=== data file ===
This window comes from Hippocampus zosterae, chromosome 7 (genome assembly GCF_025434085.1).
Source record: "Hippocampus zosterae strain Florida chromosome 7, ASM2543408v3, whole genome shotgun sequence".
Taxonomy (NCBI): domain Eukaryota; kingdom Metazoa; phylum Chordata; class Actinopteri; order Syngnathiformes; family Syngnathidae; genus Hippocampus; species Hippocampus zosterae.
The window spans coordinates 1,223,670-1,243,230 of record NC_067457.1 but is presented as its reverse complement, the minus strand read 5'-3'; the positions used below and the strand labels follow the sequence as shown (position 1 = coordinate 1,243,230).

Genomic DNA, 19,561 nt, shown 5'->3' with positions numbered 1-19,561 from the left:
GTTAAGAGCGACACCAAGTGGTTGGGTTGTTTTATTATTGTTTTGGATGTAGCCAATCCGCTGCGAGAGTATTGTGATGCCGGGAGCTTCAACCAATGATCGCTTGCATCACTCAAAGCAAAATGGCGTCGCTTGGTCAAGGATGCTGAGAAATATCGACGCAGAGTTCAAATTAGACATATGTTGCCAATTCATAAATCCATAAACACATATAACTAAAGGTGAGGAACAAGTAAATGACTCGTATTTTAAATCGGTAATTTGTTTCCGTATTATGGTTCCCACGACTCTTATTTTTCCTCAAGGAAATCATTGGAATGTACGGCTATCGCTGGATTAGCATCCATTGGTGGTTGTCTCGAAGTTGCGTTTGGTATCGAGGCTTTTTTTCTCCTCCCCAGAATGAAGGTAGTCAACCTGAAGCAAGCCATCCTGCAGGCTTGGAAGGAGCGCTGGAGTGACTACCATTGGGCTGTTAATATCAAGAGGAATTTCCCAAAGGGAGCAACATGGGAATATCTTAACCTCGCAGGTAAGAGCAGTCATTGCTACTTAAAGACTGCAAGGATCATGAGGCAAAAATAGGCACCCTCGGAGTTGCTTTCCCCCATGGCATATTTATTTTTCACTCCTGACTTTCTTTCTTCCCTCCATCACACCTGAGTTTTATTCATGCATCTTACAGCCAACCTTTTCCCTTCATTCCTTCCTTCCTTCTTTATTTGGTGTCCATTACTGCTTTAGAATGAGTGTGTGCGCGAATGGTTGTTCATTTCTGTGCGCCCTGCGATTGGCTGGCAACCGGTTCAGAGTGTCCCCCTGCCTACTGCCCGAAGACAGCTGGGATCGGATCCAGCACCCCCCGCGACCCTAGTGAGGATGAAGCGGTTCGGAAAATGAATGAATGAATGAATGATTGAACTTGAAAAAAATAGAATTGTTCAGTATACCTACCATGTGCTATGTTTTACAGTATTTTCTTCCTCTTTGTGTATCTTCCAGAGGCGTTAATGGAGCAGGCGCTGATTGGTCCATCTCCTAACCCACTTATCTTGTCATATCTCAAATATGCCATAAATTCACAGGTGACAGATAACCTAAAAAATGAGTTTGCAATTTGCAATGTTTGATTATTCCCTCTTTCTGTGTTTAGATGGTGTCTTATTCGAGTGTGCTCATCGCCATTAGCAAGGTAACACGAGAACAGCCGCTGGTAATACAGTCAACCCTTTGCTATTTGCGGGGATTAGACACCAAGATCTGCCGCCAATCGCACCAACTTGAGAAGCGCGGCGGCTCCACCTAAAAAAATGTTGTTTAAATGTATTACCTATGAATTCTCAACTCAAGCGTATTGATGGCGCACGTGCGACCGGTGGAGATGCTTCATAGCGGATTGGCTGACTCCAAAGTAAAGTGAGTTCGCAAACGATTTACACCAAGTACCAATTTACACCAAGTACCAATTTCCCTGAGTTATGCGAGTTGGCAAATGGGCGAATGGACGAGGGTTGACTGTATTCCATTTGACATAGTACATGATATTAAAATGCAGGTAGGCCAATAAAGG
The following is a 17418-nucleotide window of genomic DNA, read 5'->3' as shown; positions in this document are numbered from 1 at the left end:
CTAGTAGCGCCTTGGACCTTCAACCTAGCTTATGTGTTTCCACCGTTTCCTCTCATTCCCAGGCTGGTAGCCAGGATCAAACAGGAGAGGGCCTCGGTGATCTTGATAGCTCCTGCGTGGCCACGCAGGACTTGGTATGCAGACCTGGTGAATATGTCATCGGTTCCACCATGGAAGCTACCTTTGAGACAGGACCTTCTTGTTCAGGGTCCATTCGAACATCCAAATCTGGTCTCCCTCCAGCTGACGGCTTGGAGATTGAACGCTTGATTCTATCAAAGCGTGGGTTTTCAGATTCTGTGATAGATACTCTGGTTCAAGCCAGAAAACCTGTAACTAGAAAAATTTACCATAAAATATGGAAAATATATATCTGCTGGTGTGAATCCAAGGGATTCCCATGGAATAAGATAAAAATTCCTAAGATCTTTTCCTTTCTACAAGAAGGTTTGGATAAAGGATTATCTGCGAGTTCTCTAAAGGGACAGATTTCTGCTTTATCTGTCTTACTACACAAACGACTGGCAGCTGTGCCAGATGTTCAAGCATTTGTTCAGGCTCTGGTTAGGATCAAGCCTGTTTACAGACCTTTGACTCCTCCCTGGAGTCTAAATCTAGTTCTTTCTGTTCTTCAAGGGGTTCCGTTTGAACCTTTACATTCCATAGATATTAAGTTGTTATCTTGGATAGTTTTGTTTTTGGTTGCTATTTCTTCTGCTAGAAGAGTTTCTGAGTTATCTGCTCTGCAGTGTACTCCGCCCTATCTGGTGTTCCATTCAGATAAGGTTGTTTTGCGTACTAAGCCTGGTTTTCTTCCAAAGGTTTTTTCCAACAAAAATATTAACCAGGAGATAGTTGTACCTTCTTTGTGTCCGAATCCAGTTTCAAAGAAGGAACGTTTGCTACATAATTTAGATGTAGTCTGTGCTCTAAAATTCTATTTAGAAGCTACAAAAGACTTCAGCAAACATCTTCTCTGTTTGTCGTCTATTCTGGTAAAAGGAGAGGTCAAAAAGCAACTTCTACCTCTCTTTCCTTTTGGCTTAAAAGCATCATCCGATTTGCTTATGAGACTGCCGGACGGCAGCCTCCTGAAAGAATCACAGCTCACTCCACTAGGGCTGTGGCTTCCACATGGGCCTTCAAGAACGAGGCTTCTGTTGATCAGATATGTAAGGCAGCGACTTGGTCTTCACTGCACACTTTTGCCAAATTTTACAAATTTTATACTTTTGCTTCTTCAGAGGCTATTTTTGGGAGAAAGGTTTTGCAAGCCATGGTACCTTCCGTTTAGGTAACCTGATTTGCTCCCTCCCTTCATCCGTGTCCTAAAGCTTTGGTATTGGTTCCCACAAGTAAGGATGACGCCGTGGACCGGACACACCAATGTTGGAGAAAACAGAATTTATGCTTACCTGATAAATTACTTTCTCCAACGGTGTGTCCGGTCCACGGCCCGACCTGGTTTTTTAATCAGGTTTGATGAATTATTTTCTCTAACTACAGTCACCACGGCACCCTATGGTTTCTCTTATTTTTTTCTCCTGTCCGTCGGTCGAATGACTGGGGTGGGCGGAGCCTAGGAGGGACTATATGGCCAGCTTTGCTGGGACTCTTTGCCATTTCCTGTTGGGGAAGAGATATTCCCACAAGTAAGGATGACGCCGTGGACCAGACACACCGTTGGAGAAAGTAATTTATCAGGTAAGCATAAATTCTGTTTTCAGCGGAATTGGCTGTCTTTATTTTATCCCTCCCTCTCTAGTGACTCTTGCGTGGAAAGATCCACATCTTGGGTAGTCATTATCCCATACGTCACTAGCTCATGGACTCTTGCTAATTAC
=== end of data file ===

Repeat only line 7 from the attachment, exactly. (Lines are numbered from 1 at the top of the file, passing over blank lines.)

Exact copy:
The following is a 17418-nucleotide window of genomic DNA, read 5'->3' as shown; positions in this document are numbered from 1 at the left end: